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    Forum Ph.D. stander-j's Avatar
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    Quote Originally Posted by Green Xenon View Post
    Is it true that all mammals have an instinctive fear of the spread-out wings of crows and ravens? I do. I'm terrified of crows/ravens, just because of their feathery wings. My fear is amplified on windy days, when the air current could throw a raven/crow towards me. My fear is the result of the horrific tickling sensation that would occur if the spread-out wing of the raven/crow were to hit me.

    Crows/ravens are the only animals that scare me to the core.
    I also love the corvid bird-folk, specifically the common Raven. Your fear may be based on the historical views on Crows/Ravens... A lot of cultures from around the world have feared the corvids as an omen, believing they were birds associated with death and ill-fortune, or were intelligent tricksters. This has been relatively well ingrained into contemporary culture as well.
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    all mammals have an instinctive fear ......
    It's really more like all prey (or potential prey) animals are born with the capacity for alertness.

    In a modern human environment, that can degenerate into general hyperalertness leading to anxiety disorders, or it can be focused on particular fears which may then become phobias.

    Sounds a bit like your hyperalertness is taking you into the phobia direction. A few sessions of Cognitive Behavioural Therapy might take care of it. Or you might prefer one of those people/organisations who specialise in fears and phobias. Snakes, spiders, flying and the like - I doubt that crows and ravens would be anything like as strange as some of the things other people have asked for help with.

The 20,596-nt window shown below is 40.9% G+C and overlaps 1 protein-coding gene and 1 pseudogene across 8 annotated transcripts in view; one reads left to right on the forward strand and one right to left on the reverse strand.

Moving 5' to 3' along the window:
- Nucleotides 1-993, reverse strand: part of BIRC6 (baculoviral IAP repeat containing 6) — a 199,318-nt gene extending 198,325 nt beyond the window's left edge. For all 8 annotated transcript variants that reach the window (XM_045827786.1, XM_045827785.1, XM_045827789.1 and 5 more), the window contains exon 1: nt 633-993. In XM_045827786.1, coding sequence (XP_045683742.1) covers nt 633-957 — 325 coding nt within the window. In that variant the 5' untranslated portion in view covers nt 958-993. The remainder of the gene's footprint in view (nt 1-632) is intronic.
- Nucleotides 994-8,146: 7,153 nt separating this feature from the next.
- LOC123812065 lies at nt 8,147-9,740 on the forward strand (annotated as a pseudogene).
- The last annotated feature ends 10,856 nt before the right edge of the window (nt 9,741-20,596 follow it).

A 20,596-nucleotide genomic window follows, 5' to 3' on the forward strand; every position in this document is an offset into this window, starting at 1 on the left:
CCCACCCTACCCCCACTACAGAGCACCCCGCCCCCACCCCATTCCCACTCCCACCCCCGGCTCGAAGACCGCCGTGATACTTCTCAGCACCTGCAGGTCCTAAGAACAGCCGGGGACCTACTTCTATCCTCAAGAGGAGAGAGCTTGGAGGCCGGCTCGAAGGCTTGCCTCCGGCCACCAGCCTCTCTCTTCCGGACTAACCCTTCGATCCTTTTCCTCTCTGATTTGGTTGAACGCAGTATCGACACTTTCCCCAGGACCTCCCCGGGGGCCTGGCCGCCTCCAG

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    Forum Radioactive Isotope zinjanthropos's Avatar
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    Congratulations....The fear you experience is an inherited trait once held by our prehistoric mammalian ancestors. The little shrew-like furballs that would one day give rise to the human race knew enough to fear the sudden sight of large dark shadows as it usually meant they were about to become dinner.
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  10. #9  
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    Quote Originally Posted by Green Xenon View Post
    Is it true that all mammals have an instinctive fear of the spread-out wings of crows and ravens? I do. I'm terrified of crows/ravens, just because of their feathery wings. My fear is amplified on windy days, when the air current could throw a raven/crow towards me. My fear is the result of the horrific tickling sensation that would occur if the spread-out wing of the raven/crow were to hit me.

    Crows/ravens are the only animals that scare me to the core.
    No, it is not true.